With decent power and rear-wheel drive, there is fun to be found in this large, 1,875kg executive car – indeed it starts to feel surprisingly small and agile on the move. And that’s despite a prominent three-pointed star providing a constant reminder of exactly how long the bonnet is. But in truth this luxury hybrid feels happier when asked to waft than to wiggle. There are paddles to control the transmission, for example, but I can’t imagine ever using them in anger.

Mercedes-Benz E300 BlueTec Hybrid instruments

Similarly, the instrument panel is intent on providing oodles of information that most people will find very easy to ignore. A small circular digital screen set into the middle of the speedometer provides a broad selection of data, which you can scroll through using buttons on the steering wheel. There’s the obligatory hybrid animation showing energy flows from engine to back axle to battery and back again, plus trip data and economy scores, but the screen I’d summon up every day is simply the digital speedometer.

The bright and clear centre-console screen also provides much of the same data in any case. Though very good, the screen is not quite as crisp as the widescreen item fitted to the latest BMWs, and the graphics and rotary joystick controller also lag a short step behind.

Mercedes-Benz E300 BlueTec Hybrid front interior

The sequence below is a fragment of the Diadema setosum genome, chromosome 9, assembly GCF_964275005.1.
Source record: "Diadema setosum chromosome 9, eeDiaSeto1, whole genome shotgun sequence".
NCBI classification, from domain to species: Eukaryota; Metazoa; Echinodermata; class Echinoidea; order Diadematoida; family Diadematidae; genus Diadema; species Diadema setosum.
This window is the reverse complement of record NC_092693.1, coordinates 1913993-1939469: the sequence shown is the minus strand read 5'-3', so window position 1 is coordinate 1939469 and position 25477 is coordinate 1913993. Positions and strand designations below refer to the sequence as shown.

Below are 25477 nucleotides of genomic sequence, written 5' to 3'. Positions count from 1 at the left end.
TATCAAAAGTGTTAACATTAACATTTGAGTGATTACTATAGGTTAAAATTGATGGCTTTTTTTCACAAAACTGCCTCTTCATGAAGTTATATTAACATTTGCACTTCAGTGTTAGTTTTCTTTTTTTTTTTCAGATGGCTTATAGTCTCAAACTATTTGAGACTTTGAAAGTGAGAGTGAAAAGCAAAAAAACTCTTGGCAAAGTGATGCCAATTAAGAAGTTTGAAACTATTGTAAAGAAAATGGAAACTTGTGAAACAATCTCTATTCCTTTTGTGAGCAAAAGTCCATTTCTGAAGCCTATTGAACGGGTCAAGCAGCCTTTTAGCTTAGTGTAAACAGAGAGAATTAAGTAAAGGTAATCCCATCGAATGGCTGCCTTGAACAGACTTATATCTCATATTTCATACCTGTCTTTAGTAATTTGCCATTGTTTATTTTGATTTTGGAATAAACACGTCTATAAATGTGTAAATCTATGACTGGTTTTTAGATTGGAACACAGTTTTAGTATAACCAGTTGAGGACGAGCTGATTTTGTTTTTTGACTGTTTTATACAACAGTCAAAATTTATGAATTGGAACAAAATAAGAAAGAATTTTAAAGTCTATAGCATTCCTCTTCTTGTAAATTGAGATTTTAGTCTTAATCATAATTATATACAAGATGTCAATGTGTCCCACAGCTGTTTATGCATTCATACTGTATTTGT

Comfort and upmarket ambience feel on a par with the 5-Series, although I must admit that this particular E-Class has been kitted out quite comprehensively. The £2,885 lavished on the Luxury package has brought soft Nappa leather seats, a panoramic sunroof, attractively stitched faux-leather on the dashboard and Alcantara pillars. Another £1,225 spent on the Memory package has provided motorised front seating and steering wheel adjustment – including the ability to put the lumbar bolster in exactly the right spot. Anyone who can’t get comfy with that lot probably requires surgical intervention.

A reversing camera, adaptive bi-xenon lamps, audio upgrades and sundry driving aids round out the extras and bump up the total from the base £39,645 to a blink-inducing £52,110.

At that price, I’m not sure the E300 hybrid will make financial sense even for the company car users at which it is squarely aimed. The E250 CDI BlueEfficiency, offering the same engine without hybridisation, scores 57.7mpg on the combined cycle and lists for £6,310 less. Which would buy quite a lot of stitched faux leather and Nappa seats.

Mercedes-Benz E300 BlueTec Hybrid rear view driving

For those who can shrug off the extra outlay, the new Mercedes E300 is a quick, refined, effortless and well engineered executive hybrid. I wish it were lighter – it’s inescapably wasteful to cart around almost two tonnes on every trip – but it is less hefty than some rivals such as the Lexus GS450h.

All in all, it deserves a full deck of stars.